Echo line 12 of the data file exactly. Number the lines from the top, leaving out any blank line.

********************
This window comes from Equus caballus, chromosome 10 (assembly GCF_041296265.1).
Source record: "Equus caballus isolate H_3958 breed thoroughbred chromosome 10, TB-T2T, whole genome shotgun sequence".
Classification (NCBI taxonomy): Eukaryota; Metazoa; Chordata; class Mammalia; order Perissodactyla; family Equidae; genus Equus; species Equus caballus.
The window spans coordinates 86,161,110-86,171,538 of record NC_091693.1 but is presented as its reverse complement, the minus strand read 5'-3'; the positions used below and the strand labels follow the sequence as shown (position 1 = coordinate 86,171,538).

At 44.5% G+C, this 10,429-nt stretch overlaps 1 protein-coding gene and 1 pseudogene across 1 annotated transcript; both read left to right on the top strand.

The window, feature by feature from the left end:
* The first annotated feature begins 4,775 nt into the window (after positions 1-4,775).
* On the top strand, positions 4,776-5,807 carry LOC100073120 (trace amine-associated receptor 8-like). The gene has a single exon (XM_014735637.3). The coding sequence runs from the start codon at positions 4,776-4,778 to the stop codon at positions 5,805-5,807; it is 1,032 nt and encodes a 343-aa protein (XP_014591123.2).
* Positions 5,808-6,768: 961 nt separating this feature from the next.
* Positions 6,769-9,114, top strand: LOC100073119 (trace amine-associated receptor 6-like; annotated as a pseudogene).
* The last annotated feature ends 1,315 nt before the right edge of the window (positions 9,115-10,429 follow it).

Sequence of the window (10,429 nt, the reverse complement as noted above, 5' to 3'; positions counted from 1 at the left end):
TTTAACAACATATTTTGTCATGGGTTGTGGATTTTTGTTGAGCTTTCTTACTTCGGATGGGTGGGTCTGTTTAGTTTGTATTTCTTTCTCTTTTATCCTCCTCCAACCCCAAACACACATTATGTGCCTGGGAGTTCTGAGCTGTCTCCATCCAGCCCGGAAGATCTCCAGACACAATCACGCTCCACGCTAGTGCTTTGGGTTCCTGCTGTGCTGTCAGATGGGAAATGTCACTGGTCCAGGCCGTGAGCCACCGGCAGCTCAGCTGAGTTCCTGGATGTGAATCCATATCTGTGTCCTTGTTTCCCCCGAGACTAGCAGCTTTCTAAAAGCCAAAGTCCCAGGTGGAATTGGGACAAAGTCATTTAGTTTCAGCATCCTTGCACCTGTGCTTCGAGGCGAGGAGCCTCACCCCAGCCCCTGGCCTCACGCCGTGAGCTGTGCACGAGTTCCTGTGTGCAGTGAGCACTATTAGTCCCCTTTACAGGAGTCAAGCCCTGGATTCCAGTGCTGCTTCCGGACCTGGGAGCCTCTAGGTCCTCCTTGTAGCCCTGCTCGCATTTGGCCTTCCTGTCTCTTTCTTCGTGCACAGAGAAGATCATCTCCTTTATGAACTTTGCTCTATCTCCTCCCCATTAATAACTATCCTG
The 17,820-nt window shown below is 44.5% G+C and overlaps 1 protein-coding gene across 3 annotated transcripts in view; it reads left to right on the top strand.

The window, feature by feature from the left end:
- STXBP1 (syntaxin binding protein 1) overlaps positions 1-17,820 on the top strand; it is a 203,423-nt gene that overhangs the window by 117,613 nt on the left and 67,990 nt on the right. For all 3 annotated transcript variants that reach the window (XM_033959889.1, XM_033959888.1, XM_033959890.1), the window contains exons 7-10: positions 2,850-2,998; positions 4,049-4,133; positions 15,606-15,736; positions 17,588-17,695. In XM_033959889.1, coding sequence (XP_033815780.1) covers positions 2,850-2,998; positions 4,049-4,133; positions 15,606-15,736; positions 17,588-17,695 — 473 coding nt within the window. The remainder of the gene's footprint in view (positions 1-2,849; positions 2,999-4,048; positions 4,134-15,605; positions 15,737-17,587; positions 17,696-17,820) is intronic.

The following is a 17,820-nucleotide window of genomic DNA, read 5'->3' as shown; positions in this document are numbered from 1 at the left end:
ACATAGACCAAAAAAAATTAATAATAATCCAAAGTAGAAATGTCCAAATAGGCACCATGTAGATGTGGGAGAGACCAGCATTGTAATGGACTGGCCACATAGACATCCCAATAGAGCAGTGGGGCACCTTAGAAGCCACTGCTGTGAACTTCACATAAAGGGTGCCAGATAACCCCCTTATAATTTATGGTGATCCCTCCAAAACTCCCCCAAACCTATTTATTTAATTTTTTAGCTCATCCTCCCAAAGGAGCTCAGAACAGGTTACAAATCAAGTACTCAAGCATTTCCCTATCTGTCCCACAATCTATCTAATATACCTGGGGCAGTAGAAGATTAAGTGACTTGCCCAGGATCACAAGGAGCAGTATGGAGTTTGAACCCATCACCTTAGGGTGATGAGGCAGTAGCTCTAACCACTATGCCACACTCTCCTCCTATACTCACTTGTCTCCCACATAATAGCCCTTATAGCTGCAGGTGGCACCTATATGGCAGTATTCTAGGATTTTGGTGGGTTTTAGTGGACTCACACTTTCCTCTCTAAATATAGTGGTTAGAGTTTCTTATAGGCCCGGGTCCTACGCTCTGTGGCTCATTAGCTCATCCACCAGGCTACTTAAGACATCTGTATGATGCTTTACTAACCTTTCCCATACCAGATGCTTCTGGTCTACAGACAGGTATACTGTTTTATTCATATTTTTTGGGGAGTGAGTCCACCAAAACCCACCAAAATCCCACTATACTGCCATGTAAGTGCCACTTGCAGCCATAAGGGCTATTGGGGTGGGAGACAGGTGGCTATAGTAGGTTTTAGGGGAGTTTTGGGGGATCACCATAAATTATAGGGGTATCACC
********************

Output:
Sequence of the window (10,429 nt, the reverse complement as noted above, 5' to 3'; positions counted from 1 at the left end):